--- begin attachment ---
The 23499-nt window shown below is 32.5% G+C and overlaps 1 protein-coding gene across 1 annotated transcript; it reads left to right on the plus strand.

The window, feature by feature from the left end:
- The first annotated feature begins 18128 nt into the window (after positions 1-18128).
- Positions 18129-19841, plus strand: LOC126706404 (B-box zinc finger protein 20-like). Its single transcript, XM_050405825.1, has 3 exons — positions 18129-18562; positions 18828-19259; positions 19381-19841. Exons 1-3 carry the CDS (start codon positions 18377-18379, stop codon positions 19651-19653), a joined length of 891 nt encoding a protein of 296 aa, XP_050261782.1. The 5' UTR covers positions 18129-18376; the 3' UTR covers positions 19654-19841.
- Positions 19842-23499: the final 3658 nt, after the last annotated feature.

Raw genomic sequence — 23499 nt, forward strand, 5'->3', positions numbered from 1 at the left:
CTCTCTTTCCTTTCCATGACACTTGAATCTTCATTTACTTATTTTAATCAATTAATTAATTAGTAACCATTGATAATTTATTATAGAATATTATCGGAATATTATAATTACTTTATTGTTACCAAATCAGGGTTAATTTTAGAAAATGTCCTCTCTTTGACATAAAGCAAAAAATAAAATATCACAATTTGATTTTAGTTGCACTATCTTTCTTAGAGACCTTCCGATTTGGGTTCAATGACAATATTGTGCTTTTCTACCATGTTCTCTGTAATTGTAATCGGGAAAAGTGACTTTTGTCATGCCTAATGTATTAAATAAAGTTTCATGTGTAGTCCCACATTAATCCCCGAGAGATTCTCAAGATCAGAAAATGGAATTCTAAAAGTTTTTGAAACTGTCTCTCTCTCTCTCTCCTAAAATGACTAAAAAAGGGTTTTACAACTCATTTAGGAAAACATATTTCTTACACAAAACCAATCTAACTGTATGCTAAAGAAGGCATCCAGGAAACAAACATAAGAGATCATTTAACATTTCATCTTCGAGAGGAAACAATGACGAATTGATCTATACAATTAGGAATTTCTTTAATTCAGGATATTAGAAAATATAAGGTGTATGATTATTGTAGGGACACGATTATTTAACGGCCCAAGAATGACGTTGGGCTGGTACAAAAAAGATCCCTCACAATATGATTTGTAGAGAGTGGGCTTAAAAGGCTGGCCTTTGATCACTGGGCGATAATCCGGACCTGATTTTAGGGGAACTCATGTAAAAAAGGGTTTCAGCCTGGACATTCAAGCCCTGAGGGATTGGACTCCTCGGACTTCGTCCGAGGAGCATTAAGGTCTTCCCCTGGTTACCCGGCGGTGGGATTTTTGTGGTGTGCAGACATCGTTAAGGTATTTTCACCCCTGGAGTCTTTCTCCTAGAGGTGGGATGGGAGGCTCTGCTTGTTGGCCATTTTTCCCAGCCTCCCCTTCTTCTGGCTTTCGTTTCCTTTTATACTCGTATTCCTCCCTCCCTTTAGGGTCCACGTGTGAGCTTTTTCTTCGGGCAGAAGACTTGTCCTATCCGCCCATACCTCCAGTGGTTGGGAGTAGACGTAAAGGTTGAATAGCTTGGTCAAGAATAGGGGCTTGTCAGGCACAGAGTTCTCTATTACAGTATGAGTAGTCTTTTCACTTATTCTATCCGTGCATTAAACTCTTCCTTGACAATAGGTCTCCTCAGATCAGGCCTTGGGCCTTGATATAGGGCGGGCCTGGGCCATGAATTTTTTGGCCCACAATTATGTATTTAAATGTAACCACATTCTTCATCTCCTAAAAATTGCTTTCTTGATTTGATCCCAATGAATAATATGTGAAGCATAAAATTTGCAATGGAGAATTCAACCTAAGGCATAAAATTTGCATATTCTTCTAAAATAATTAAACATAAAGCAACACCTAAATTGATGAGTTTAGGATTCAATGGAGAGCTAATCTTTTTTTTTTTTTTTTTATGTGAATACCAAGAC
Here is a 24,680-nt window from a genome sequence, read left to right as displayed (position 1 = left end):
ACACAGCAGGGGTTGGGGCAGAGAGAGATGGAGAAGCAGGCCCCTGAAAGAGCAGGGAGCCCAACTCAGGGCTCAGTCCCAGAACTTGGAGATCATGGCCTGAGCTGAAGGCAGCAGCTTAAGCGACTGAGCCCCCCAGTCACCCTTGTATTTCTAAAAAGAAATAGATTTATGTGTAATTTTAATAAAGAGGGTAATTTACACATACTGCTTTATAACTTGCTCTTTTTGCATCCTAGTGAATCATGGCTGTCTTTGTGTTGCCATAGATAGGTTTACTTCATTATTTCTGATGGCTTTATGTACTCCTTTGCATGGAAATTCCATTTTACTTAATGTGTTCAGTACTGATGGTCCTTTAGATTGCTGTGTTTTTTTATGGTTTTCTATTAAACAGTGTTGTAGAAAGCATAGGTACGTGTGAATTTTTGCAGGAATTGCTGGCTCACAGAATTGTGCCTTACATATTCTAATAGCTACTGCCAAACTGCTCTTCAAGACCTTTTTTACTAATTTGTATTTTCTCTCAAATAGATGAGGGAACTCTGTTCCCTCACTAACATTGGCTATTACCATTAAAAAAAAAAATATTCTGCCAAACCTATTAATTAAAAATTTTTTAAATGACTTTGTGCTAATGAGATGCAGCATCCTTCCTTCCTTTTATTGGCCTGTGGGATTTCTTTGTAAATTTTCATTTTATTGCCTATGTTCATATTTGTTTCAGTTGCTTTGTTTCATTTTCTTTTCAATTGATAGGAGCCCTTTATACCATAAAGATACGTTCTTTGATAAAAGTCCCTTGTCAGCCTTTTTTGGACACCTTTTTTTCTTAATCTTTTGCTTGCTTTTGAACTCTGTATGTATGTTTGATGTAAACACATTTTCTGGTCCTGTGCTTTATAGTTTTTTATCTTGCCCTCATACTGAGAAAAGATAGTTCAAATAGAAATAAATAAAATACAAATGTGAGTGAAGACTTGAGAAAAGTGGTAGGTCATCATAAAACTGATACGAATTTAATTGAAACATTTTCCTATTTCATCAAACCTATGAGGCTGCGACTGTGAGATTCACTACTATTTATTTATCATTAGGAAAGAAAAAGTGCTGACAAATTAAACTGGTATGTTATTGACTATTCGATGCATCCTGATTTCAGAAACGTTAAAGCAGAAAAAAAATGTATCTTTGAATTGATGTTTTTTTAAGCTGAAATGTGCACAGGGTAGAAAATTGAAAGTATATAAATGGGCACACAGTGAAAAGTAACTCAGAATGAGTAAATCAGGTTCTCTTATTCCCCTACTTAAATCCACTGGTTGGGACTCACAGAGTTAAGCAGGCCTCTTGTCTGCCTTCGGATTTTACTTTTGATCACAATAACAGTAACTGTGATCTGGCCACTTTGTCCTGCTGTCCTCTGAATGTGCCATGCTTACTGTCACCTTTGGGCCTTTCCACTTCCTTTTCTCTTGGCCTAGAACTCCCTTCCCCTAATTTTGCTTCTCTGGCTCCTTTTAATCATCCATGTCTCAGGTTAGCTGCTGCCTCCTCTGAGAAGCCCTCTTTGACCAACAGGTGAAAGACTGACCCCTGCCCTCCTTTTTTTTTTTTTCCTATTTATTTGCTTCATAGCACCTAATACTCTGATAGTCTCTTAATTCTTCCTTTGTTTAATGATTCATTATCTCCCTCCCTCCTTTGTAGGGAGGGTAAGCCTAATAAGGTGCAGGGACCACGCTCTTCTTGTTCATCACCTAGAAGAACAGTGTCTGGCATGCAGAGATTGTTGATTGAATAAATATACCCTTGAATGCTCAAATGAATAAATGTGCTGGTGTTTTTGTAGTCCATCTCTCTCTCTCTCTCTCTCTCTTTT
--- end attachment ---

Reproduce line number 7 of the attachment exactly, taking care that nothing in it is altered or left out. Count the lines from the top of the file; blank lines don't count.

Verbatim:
CTCTCTTTCCTTTCCATGACACTTGAATCTTCATTTACTTATTTTAATCAATTAATTAATTAGTAACCATTGATAATTTATTATAGAATATTATCGGAATATTATAATTACTTTATTGTTACCAAATCAGGGTTAATTTTAGAAAATGTCCTCTCTTTGACATAAAGCAAAAAATAAAATATCACAATTTGATTTTAGTTGCACTATCTTTCTTAGAGACCTTCCGATTTGGGTTCAATGACAATATTGTGCTTTTCTACCATGTTCTCTGTAATTGTAATCGGGAAAAGTGACTTTTGTCATGCCTAATGTATTAAATAAAGTTTCATGTGTAGTCCCACATTAATCCCCGAGAGATTCTCAAGATCAGAAAATGGAATTCTAAAAGTTTTTGAAACTGTCTCTCTCTCTCTCTCCTAAAATGACTAAAAAAGGGTTTTACAACTCATTTAGGAAAACATATTTCTTACACAAAACCAATCTAACTGTATGCTAAAGAAGGCATCCAGGAAACAAACATAAGAGATCATTTAACATTTCATCTTCGAGAGGAAACAATGACGAATTGATCTATACAATTAGGAATTTCTTTAATTCAGGATATTAGAAAATATAAGGTGTATGATTATTGTAGGGACACGATTATTTAACGGCCCAAGAATGACGTTGGGCTGGTACAAAAAAGATCCCTCACAATATGATTTGTAGAGAGTGGGCTTAAAAGGCTGGCCTTTGATCACTGGGCGATAATCCGGACCTGATTTTAGGGGAACTCATGTAAAAAAGGGTTTCAGCCTGGACATTCAAGCCCTGAGGGATTGGACTCCTCGGACTTCGTCCGAGGAGCATTAAGGTCTTCCCCTGGTTACCCGGCGGTGGGATTTTTGTGGTGTGCAGACATCGTTAAGGTATTTTCACCCCTGGAGTCTTTCTCCTAGAGGTGGGATGGGAGGCTCTGCTTGTTGGCCATTTTTCCCAGCCTCCCCTTCTTCTGGCTTTCGTTTCCTTTTATACTCGTATTCCTCCCTCCCTTTAGGGTCCACGTGTGAGCTTTTTCTTCGGGCAGAAGACTTGTCCTATCCGCCCATACCTCCAGTGGTTGGGAGTAGACGTAAAGGTTGAATAGCTTGGTCAAGAATAGGGGCTTGTCAGGCACAGAGTTCTCTATTACAGTATGAGTAGTCTTTTCACTTATTCTATCCGTGCATTAAACTCTTCCTTGACAATAGGTCTCCTCAGATCAGGCCTTGGGCCTTGATATAGGGCGGGCCTGGGCCATGAATTTTTTGGCCCACAATTATGTATTTAAATGTAACCACATTCTTCATCTCCTAAAAATTGCTTTCTTGATTTGATCCCAATGAATAATATGTGAAGCATAAAATTTGCAATGGAGAATTCAACCTAAGGCATAAAATTTGCATATTCTTCTAAAATAATTAAACATAAAGCAACACCTAAATTGATGAGTTTAGGATTCAATGGAGAGCTAATCTTTTTTTTTTTTTTTTTATGTGAATACCAAGAC